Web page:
Kip Connor, Ph.D.

Harvard Medical School

Associate Professor of Ophthalmology, Department of Ophthalmology

Massachusetts Eye and Ear

MGH ECOR Ophthalmology Representative
Associate Scientist


Research Summary

Center/Research Area Affiliations


The overarching goals that drive the Connor laboratory’s research is to understand the mechanisms that drive severe vision loss, which has a profound physical, social, and emotional impact on the lives of individuals who must adjust and adapt to a world inherently designed for the sighted. Worldwide, 285 million people are visually impaired, with about 90% living in low-income settings. While the price of losing one’s sight is immeasurable, the direct cost of vision loss worldwide is estimated at $2.3 trillion with indirect costs (e.g., lost productivity, family support, etc.) contributing an additional $652 billion.

A commonality associated with ocular disorders is a spike in immune activity in the ocular microenvironment associated with disease. Classically, the retina and the central nervous system have long been considered immunoprivileged sites within the body. This is not to say that these sites lack immunity; rather, they are capable of exhibiting a contained yet modifiable form of immunological response. Indeed, an intricate immune surveillance system exists within the retina that can interact with the retinal cellular milieu both during development and in response to injury or disease. While activation of this surveillance system can help protect and repair the delicate neural tissue of the retina in certain disease states, over-activation of this system can exacerbate disease pathology, thereby worsening vision loss. Our recent work has begun to outline the involvement of both bioactive lipid metabolites and the complement system in regulating retinal inflammation and homeostasis in a number of salient ocular pathologies including age-related macular degeneration (AMD), glaucoma, retinopathy of prematurity, uveitis and retinal detachment.

Download his CV [PDF] for more information.


1999: B.S., Biology, American International College

2000: B.S., Biochemistry, American International College

2003: M.S., Biomedical Sciences, Albany Medical College

2005: Ph.D., Biomedical Sciences, Albany Medical College

Postgraduate Training

2005-2007: Postdoctoral Fellow, Department of Ophthalmology, Boston Children’s Hospital, Harvard Medical School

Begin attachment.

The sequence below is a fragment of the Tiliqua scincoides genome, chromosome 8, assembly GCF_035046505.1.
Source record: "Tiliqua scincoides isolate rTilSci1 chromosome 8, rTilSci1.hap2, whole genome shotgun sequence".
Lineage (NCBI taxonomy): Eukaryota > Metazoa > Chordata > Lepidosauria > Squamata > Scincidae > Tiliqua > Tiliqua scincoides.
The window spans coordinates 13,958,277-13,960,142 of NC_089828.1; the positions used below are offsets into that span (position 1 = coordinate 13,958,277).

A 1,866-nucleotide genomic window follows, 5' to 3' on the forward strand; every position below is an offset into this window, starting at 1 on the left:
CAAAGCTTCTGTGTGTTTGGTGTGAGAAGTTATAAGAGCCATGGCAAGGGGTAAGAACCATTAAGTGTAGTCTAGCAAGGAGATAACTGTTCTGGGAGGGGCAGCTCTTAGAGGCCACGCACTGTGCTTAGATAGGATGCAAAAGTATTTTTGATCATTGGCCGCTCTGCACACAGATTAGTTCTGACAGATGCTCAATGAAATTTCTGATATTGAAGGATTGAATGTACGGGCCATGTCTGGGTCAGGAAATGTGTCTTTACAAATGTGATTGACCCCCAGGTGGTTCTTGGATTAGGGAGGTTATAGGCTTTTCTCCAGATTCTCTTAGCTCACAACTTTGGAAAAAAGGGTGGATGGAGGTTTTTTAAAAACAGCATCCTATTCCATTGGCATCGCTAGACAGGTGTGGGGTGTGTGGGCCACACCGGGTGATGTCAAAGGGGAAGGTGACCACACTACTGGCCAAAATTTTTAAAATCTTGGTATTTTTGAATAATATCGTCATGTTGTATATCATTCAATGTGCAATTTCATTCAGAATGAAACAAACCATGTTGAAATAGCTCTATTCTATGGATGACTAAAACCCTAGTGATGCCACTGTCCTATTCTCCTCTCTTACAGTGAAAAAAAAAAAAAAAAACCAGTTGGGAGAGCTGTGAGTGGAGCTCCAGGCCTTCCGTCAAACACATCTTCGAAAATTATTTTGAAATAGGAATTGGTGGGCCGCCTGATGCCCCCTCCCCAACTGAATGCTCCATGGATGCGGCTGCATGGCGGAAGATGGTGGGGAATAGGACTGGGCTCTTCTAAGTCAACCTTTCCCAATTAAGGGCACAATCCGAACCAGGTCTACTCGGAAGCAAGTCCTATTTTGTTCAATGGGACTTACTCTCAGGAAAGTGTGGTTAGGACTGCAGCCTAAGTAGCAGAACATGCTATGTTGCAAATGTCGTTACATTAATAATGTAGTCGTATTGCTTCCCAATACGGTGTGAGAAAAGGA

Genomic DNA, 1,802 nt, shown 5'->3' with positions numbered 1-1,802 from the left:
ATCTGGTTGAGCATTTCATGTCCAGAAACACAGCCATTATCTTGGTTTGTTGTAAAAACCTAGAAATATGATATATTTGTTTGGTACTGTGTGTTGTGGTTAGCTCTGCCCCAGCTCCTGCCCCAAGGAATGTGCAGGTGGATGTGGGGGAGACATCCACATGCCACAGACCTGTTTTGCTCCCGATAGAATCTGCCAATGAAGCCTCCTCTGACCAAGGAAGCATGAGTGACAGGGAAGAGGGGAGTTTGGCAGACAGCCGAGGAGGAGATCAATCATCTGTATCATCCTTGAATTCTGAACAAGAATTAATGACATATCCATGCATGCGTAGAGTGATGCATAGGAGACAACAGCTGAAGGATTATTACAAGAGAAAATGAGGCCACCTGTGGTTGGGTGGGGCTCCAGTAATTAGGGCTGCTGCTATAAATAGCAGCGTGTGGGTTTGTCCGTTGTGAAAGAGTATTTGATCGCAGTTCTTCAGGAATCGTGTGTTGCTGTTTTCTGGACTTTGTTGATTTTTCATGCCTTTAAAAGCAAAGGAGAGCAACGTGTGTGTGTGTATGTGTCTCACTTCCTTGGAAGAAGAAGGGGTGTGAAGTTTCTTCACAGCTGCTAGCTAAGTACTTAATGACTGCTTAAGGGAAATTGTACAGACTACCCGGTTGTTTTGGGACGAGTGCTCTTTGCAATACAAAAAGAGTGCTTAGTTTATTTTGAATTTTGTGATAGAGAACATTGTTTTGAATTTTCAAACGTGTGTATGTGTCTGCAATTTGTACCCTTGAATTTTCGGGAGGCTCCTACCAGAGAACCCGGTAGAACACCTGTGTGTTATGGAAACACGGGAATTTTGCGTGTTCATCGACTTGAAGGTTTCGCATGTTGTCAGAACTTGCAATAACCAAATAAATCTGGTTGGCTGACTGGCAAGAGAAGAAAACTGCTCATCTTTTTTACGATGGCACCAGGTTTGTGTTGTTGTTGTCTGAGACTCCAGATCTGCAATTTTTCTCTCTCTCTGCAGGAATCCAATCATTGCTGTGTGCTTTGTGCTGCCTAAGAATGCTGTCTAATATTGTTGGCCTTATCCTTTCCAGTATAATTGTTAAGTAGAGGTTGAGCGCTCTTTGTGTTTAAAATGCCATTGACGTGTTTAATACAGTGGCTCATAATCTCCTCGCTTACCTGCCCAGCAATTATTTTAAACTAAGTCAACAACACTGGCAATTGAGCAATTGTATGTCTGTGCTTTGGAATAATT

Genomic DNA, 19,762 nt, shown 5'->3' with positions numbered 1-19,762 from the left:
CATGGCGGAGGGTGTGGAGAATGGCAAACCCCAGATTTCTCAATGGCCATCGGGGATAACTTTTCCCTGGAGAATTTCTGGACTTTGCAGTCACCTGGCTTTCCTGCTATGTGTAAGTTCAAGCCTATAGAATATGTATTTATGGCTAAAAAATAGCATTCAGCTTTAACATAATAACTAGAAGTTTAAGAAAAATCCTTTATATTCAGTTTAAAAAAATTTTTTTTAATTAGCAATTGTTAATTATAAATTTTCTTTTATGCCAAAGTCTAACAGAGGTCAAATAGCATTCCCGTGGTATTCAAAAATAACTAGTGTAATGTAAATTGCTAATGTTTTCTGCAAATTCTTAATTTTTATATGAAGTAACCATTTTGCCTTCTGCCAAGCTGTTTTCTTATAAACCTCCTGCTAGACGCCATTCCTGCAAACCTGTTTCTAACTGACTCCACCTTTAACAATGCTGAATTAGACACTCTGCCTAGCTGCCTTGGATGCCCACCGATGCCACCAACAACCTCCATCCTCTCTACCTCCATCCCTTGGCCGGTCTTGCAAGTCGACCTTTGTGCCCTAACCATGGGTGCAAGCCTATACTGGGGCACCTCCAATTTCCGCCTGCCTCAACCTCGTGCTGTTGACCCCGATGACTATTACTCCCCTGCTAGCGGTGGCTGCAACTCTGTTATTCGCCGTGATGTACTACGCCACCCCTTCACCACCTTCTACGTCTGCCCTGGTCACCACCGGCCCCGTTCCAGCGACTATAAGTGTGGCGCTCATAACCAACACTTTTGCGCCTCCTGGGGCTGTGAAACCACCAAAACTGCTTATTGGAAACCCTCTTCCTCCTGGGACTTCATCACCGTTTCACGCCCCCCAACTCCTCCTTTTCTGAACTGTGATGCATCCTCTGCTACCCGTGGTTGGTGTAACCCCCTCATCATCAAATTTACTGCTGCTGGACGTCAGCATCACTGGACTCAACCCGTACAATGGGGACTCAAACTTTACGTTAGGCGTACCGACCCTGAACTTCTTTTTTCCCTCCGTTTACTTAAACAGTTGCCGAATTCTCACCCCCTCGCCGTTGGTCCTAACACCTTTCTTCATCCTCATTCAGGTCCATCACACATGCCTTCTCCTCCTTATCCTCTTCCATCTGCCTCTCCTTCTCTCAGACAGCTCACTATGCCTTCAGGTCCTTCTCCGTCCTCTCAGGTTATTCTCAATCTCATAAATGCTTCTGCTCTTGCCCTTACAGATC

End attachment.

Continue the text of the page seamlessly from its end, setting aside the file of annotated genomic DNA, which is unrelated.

2017: Excellence in Mentoring Award – Young mentor

2013: Research to Prevent Blindness Special Scholar Award

2008/2013/2014: Harvard Medical School Excellence in Tutorial Award for faculty


Research Interests

  • The role of neuroinflammation on retinal disease.
  • Role of bioactive lipids in regulating neuroinflammation
  • Role of the complement system in ocular disease regulation


Below is a list of selected publications. View his publications on Google Scholar.

  1. Sweigard JH, Yanai R, Gaissert P, Saint-Geniez M, Kataoka K, Thanos A, Stahl GL, Lambris JD, Connor KM. The alternative complement pathway regulates pathological angiogenesis in the retina. FASEB J. 2014 Jul;28(7):3171-82. 
  2. Yanai R, Mulki L, Hasegawa E, Takeuchi K, Sweigard H, Suzuki J, Gaissert P, Vavvas DG, Sonoda KH, Rothe M, Schunck WH, Miller JW, Connor KM. Cytochrome P450-generated metabolites derived from ω-3 fatty acids attenuate neovascularization. Proc Natl Acad Sci U S A. 2014 Jul 1;111(26):9603-8.  
  3. Sweigard JH, Matsumoto H, Smith KE, Kim LA, Paschalis EI, Okonuki Y, Castillejos A, Kataoka K, Hasegawa E, Yanai R, Husain D, Lambris JD, Vavvas D, Miller JW, Connor KM. Inhibition of the alternative complement pathway preserves  photoreceptors after retinal injury. Sci Transl Med. 2015 Jul 22;7(297):297ra116. 
  4. Hasegawa E, Inafuku S, Mulki L, Okunuki Y, Yanai R, Smith KE, Kim CB, Klokman  G, Bielenberg DR, Puli N, Falck JR, Husain D, Miller JW, Edin ML, Zeldin DC, Lee  KSS, Hammock BD, Schunck WH, Connor KM. Cytochrome P450 monooxygenase lipid metabolites are significant second messengers in the resolution of choroidal neovascularization. Proc Natl Acad Sci U S A. 2017 Sep 5;114(36):E7545-E7553. 
  5. Okunuki Y, Mukai R, Pearsall EA, Klokman G, Husain D, Park DH, Korobkina E, Weiner HL, Butovsky O, Ksander BR, Miller JW, Connor KM. Microglia inhibit photoreceptor cell death and regulate immune cell infiltration in response to retinal detachment. Proc Natl Acad Sci U S A. 2018 Jul 3;115(27):E6264-E6273.